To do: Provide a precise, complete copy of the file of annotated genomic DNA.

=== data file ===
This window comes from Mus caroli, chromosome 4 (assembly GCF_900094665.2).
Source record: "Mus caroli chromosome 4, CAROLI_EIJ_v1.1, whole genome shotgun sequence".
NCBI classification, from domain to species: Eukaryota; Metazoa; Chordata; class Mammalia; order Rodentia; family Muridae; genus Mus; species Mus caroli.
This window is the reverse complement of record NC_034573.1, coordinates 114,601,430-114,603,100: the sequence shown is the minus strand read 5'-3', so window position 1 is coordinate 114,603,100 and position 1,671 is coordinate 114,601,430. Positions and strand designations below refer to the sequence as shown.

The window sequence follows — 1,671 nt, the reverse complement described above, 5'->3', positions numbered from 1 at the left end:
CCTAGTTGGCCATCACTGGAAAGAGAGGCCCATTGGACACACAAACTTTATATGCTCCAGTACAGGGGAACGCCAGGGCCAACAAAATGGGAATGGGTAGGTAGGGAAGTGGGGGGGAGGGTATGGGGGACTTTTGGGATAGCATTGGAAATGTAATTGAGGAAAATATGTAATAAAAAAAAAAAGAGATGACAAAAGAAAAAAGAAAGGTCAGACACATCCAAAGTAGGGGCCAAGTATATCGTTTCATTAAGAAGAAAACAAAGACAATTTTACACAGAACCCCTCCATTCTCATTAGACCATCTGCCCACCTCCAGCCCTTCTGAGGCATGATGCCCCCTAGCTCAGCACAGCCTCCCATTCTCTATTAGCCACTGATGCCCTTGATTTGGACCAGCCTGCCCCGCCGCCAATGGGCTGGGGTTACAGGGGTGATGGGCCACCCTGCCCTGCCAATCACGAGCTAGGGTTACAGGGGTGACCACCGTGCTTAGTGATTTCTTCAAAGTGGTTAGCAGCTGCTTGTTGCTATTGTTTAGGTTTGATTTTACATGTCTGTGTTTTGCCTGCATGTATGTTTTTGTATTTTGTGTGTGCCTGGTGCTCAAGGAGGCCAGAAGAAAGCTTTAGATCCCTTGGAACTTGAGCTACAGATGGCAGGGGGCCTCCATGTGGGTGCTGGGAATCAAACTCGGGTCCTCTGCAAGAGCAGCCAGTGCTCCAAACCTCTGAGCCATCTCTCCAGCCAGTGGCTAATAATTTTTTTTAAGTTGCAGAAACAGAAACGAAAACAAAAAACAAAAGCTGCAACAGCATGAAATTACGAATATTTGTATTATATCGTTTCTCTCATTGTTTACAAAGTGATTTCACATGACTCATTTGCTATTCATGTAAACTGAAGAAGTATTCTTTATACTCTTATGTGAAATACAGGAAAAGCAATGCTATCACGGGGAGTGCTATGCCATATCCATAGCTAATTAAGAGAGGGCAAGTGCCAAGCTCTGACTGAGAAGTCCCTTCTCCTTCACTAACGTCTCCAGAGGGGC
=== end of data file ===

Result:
This window comes from Mus caroli, chromosome 4 (assembly GCF_900094665.2).
Source record: "Mus caroli chromosome 4, CAROLI_EIJ_v1.1, whole genome shotgun sequence".
NCBI classification, from domain to species: Eukaryota; Metazoa; Chordata; class Mammalia; order Rodentia; family Muridae; genus Mus; species Mus caroli.
This window is the reverse complement of record NC_034573.1, coordinates 114,601,430-114,603,100: the sequence shown is the minus strand read 5'-3', so window position 1 is coordinate 114,603,100 and position 1,671 is coordinate 114,601,430. Positions and strand designations below refer to the sequence as shown.

The window sequence follows — 1,671 nt, the reverse complement described above, 5'->3', positions numbered from 1 at the left end:
CCTAGTTGGCCATCACTGGAAAGAGAGGCCCATTGGACACACAAACTTTATATGCTCCAGTACAGGGGAACGCCAGGGCCAACAAAATGGGAATGGGTAGGTAGGGAAGTGGGGGGGAGGGTATGGGGGACTTTTGGGATAGCATTGGAAATGTAATTGAGGAAAATATGTAATAAAAAAAAAAAGAGATGACAAAAGAAAAAAGAAAGGTCAGACACATCCAAAGTAGGGGCCAAGTATATCGTTTCATTAAGAAGAAAACAAAGACAATTTTACACAGAACCCCTCCATTCTCATTAGACCATCTGCCCACCTCCAGCCCTTCTGAGGCATGATGCCCCCTAGCTCAGCACAGCCTCCCATTCTCTATTAGCCACTGATGCCCTTGATTTGGACCAGCCTGCCCCGCCGCCAATGGGCTGGGGTTACAGGGGTGATGGGCCACCCTGCCCTGCCAATCACGAGCTAGGGTTACAGGGGTGACCACCGTGCTTAGTGATTTCTTCAAAGTGGTTAGCAGCTGCTTGTTGCTATTGTTTAGGTTTGATTTTACATGTCTGTGTTTTGCCTGCATGTATGTTTTTGTATTTTGTGTGTGCCTGGTGCTCAAGGAGGCCAGAAGAAAGCTTTAGATCCCTTGGAACTTGAGCTACAGATGGCAGGGGGCCTCCATGTGGGTGCTGGGAATCAAACTCGGGTCCTCTGCAAGAGCAGCCAGTGCTCCAAACCTCTGAGCCATCTCTCCAGCCAGTGGCTAATAATTTTTTTTAAGTTGCAGAAACAGAAACGAAAACAAAAAACAAAAGCTGCAACAGCATGAAATTACGAATATTTGTATTATATCGTTTCTCTCATTGTTTACAAAGTGATTTCACATGACTCATTTGCTATTCATGTAAACTGAAGAAGTATTCTTTATACTCTTATGTGAAATACAGGAAAAGCAATGCTATCACGGGGAGTGCTATGCCATATCCATAGCTAATTAAGAGAGGGCAAGTGCCAAGCTCTGACTGAGAAGTCCCTTCTCCTTCACTAACGTCTCCAGAGGGGC